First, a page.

Our postcode class warrior links to a report fretting about how to “narrow the gap” in litter, how to “achieve fairer outcomes in street cleanliness.” But neither he nor the authors of said report explore an obvious factor. The words “drop” and “littering” simply don’t appear anywhere in the report, thereby suggesting that the food-smeared detritus and other unsightly objects just fall from the clouds mysteriously when the locals are asleep. And fretting about inequalities in litter density is a little odd if you don’t consider how the litter gets there in the first place. Yet this detail isn’t investigated and the report can “neither confirm nor reject the idea that resident attitudes and behaviours are significant drivers of environmental problems.”

Please Don’t Dump Your Garbage on the Roadside

Performance artists Katy Albert and Sophia Hamilton hit each other with pillows, thereby sharing their radicalism with the unthinking proles.

One has to wonder what our creative betters’ long-term plan is. How, exactly, were they hoping to entice employers and repay the cost of their extensive education? Is incongruous pillow flailing – sorry, “strategic refraction” - a skill in demand? Is it something the public cries out for and will rush to throw money at? What do the ladies plan to do when they’re, say, forty, or fifty? Given the improbability of such people being self-supporting in later life - at least in their chosen line, the one for which they’ve studied - do they have wealthy parents who will indulge them indefinitely? Or do they expect their talents, such as they are, to be rewarded with other people’s earnings, confiscated forcibly by the state and redistributed as artistic subsidy? And is self-inflicted dependency a thing to encourage and applaud? I ask because the ladies say they want us to “think critically.”

The Cupcake Menace

The Guardian’s Matt Seaton rages against tiny cakes, which are apparently exploitative and mentally debilitating, at least to womenfolk.

After telling us at length just how terrible and mind-warping these tiny fancies are, Mr Seaton adds, “I don’t want to ban cupcakes.” And yet he feels it necessary to say this, as if banning miniature sponges would be an obvious thing to consider, the kind of thing one does. And after banning them in his own office. An accomplishment that a fellow Guardianista, the daughter of the paper’s editor no less, regards as confirming Mr Seaton’s moral credentials: “I used to bring cakes into the office a lot, and Matt put a ban on it because he was worried about how much sugar we all ate. Practises what he preaches this man.” Come work at the Guardian, where the party never stops.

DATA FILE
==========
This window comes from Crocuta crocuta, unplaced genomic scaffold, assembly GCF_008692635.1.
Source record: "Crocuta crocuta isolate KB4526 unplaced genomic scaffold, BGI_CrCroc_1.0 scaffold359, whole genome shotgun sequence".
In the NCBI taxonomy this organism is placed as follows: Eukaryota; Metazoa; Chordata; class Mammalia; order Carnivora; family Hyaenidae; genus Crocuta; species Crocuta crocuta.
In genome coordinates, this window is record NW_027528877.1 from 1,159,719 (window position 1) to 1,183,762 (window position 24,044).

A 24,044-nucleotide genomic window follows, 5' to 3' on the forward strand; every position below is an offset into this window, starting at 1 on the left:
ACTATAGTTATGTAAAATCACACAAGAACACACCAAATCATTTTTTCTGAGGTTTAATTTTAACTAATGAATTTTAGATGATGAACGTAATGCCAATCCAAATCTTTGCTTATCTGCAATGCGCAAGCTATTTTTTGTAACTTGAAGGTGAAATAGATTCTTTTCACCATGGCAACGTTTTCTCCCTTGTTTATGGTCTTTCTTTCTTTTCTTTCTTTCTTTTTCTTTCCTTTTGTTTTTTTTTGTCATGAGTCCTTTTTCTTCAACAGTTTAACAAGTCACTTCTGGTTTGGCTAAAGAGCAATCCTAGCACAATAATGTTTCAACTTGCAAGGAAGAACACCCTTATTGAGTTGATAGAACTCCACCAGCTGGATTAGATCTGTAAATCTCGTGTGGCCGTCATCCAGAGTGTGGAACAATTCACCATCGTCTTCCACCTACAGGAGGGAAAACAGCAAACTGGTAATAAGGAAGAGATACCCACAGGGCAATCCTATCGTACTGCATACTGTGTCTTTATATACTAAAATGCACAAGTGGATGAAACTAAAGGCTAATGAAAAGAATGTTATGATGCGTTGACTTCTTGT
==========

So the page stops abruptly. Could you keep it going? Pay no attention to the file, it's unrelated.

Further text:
There’s more, should you want it, in the greatest hits. And tickling the tip jar is what keeps this place afloat. 

Friday Ephemera

One man and his hummingbird. // LED baby strikes back. // Bag-snatching thief with previous convictions encounters “social justice.” (h/t, Kate) // Giraffe in a storm. // Storage jars of note. // Hardcore stare down. I’ve seen this happen. // “I’m sorry, Dave. I’m afraid I can’t do that.” // Magnetic dunking device. // Defend against atom bombs with vigorous dusting. // It’s about this deep. // Poly-spandex poncho. // Zwipe. // Popsicles of note. // Organic, vegan, genderless gingerbread persons. (h/t, Robert Hale) // The science of voice recognition. // The sky is not blue. // Hoverboard, baby. // How to move furniture. // You know you want a swivelling selfie hat. // Huge sphinx unearthed in California. // And finally, James Spader is a very bad robot in Avengers: Age of Ultron.

Elsewhere (140)

Charles Murray reflects on his book The Bell Curve, and its reception, twenty years on: 

The reaction to The Bell Curve exposed a profound corruption of the social sciences that has prevailed since the 1960s. The Bell Curve is a relentlessly moderate book — both in its use of evidence and in its tone — and yet it was excoriated in remarkably personal and vicious ways, sometimes by eminent academicians who knew very well they were lying. Why? Because the social sciences have been in the grip of a political orthodoxy that has had only the most tenuous connection with empirical reality, and too many social scientists think that threats to the orthodoxy should be suppressed by any means necessary. Corruption is the only word for it.

Russell Nieli on grade inflation: 

Another factor furthering grade inflation has been the self-esteem movement and the belief that having a high opinion of oneself is a prerequisite to self-confidence and high achievement. The fact that… feeling good about oneself unconnected with one’s actual striving or achievement is usually a formula for indolence and lethargy — if not actual narcissism — hasn’t diminished the appeal of the movement to many university administrators… It is also a major reason, I believe, why American students, who in international comparisons have the highest self-esteem, lag so far behind those in many Asian countries in becoming top flight engineers and scientists.